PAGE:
It looks like you're using an Ad Blocker.

Please white-list or disable in your ad-blocking tool.

Thank you.


Some features of ATS will be disabled while you continue to use an ad-blocker.


Support for the war and for the troops.. The same thing?

page: 1
<<   2  3 >>

log in


posted on Oct, 9 2008 @ 04:20 PM
In another thread that I have recently been participating in, the subject of supporting the war and the troops came up. Rather than derail that thread by continuing the off-topic discussion I decided to start this one. I will not directly quote the other poster since I have not had a chance to obtain their consent first, though I have sent them a U2U to tell them I was creating this thread, but I would like to discuss this issue and so I will give my take on it.

Essentially the topic we were speaking of was whether or not it is possible to support the troops without supporting the war, and the reactions of war supporters towards non-supports. It is the other posters position that they are one and the same, that you can't do one without doing the other, and that those who are supporters of the war are demeaning and hateful to those who are non-supporters. I have invited that poster to this thread so that we can continue the discussion, and I do hope that I clearly understand their point. Otherwise I will be owing them an apology for misunderstanding them in short order!
Now on to the topic at hand...

As I have stated repeatedly in threads here and out loud in real life, I have never supported or agreed with the current war on terrorism for many reasons. I do, however, support the members of our military. To me, it is entirely possible to support the military without supporting the war. I have stated this in real life to some who are such strong supporters that their disapproval of my opinion came off them in waves when I said I do not support the war. However, I have never been subjected to ill-treatment over it. They will tell me why they disagree and why they think I should support the war, but in the end we agree to disagree and nothing else comes of it. So while there are people out there who will be completely disrespectful, dismissive, rude, and angry when they hear someone say they don't support the war, not every supporter is like that and I personally have not experienced it. I'm not saying no one has, but I have not.

There are many reasons why I say it is possible to support the troops without supporting the war. Rather than bore everyone with a huge post full of reasons, I'll try to just stick to my main reason. (I can already tell this will probably be a long post, and I apologize in advance for wearing out your eyes!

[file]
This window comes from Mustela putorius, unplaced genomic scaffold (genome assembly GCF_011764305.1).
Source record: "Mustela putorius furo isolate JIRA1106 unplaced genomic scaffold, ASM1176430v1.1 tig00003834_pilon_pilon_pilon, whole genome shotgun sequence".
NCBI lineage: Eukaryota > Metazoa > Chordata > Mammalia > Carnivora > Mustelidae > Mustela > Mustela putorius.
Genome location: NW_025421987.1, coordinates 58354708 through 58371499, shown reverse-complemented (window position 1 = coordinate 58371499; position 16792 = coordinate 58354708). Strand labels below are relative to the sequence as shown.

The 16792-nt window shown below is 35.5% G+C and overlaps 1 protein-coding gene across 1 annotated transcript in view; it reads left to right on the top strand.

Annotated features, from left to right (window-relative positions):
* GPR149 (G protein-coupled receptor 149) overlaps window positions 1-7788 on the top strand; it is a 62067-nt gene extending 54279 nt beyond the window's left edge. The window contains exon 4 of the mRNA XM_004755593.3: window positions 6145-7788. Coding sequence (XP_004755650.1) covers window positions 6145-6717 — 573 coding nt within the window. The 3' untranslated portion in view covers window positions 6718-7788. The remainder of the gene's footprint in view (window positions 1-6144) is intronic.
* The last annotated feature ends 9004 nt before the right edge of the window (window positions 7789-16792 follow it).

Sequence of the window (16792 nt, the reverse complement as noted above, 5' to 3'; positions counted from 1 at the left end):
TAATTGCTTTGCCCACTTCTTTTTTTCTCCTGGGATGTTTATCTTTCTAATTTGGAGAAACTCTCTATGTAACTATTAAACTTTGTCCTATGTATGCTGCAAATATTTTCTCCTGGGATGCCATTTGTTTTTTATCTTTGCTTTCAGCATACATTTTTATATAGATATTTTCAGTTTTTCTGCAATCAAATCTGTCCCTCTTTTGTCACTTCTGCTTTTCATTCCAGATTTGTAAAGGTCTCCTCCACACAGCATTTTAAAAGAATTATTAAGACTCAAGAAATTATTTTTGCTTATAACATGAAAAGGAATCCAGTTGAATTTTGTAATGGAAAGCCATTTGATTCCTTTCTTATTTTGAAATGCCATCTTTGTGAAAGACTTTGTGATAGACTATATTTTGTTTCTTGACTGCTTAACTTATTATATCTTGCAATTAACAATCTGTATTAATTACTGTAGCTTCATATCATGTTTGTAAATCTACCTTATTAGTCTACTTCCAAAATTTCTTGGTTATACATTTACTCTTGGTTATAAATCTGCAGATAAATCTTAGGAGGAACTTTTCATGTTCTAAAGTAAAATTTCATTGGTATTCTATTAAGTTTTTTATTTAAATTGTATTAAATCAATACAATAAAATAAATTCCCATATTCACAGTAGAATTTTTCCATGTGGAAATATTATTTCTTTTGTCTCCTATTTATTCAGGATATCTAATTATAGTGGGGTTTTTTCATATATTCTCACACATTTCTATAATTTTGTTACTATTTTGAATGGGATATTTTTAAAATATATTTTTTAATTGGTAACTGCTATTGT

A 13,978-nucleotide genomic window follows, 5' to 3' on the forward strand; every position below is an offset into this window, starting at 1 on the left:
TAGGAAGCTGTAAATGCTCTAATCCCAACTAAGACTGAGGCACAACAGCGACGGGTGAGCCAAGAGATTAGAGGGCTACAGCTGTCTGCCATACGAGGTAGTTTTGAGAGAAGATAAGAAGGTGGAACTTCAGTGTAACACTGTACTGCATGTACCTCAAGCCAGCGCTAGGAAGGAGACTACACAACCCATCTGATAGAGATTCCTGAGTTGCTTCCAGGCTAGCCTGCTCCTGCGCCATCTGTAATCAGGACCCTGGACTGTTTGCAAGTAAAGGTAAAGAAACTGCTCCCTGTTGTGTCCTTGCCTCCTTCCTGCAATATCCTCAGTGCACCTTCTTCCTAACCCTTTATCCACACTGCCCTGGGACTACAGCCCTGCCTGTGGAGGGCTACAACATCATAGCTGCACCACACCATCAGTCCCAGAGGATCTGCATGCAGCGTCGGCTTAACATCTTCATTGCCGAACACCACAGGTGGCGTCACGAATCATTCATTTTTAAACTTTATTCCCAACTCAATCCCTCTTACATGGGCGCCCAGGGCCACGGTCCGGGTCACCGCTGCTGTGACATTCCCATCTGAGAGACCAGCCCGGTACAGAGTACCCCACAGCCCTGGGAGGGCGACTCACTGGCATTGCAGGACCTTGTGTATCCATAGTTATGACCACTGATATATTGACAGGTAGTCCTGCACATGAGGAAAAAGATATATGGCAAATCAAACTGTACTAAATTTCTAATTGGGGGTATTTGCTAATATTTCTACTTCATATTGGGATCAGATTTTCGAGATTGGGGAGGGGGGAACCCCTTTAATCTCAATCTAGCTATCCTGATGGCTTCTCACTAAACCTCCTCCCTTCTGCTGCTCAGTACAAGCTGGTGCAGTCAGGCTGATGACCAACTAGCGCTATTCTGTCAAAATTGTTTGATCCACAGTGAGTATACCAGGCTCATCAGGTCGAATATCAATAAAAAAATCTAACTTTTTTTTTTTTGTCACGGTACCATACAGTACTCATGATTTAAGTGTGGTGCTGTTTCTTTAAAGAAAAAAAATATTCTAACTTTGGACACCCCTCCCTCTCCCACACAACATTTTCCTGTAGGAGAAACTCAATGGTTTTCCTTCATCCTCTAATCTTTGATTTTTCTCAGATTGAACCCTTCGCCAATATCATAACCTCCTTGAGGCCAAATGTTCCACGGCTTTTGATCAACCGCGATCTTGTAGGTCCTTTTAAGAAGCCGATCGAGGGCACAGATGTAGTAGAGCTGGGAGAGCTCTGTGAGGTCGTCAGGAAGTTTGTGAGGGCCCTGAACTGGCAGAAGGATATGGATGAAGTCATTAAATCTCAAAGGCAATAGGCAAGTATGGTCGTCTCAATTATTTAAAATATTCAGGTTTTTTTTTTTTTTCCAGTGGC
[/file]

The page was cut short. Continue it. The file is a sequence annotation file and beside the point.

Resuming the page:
I have family and many friends who have been or currently are fighting in this war. No one that I personally know chose this war. No one I know volunteered to go over there. The members of our military are not the ones responsible for the mess we are in. That would be the governments doing. They are the ones who condemned so many of our troops, and the Iraqi's for that matter, to death and dismemberment. They are the ones who decided that we were going to war, not the troops. The troops are in Iraq, and elsewhere, because they were ordered to. The government declared war on terror, as if you can really fight something intangible, and sent them there. I do not support the decision of our government to sentence so many people to death, but I do support the members of our military for the simple fact that they did not choose this.

I am sure that if they were given a choice, the grand majority of them would be on the first plane home to their families. Very few would choose to stay and risk their lives rather than be home with the people they love. I could no sooner shoot myself in the foot than turn my back on the friends and family that have fought in any of the wars our country has been involved in, and while I do not support the decision to send them there I do support them. It is not their fault and I will not dishonor them by lumping them in with the group who made the decision to send them there. This mess is no more their fault than some idiot on the interstate causing a five-car pile up is mine.

In all honesty I see this as being not much different than being a parent of a way-ward child. You do your best to teach them right from wrong, but in the end you can't control everything they do. You can give them a million reasons why what they decided was wrong, and you can tell them that you will not support their decision, and it really doesn't make one bit of difference once their mind is made up. In the end, they are your family and you love them regardless of how many bad choices they make. You don't have to support their decisions to love and support your child. It is the same, to me, with the military. I do not have to support the decisions made on their behalf, but I will always support them because many of them are my friends and family.


Now off the soap-box with me.